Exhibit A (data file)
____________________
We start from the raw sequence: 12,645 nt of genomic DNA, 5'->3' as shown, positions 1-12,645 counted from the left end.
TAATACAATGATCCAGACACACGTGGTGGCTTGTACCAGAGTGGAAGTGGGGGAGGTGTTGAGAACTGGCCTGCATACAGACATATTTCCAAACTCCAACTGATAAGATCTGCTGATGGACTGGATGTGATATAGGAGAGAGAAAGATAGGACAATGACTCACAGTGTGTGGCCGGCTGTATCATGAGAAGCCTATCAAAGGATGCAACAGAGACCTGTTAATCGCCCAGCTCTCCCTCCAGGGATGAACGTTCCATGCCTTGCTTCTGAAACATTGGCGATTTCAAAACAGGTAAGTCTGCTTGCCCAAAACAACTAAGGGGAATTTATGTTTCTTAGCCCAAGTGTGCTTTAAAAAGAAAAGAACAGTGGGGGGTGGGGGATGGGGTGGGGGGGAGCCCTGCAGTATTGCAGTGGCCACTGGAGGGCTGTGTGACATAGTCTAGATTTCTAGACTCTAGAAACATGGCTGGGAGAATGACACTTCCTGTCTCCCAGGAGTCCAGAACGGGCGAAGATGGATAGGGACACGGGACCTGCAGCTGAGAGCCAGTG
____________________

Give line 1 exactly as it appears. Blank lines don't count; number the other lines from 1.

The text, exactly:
We start from the raw sequence: 12,645 nt of genomic DNA, 5'->3' as shown, positions 1-12,645 counted from the left end.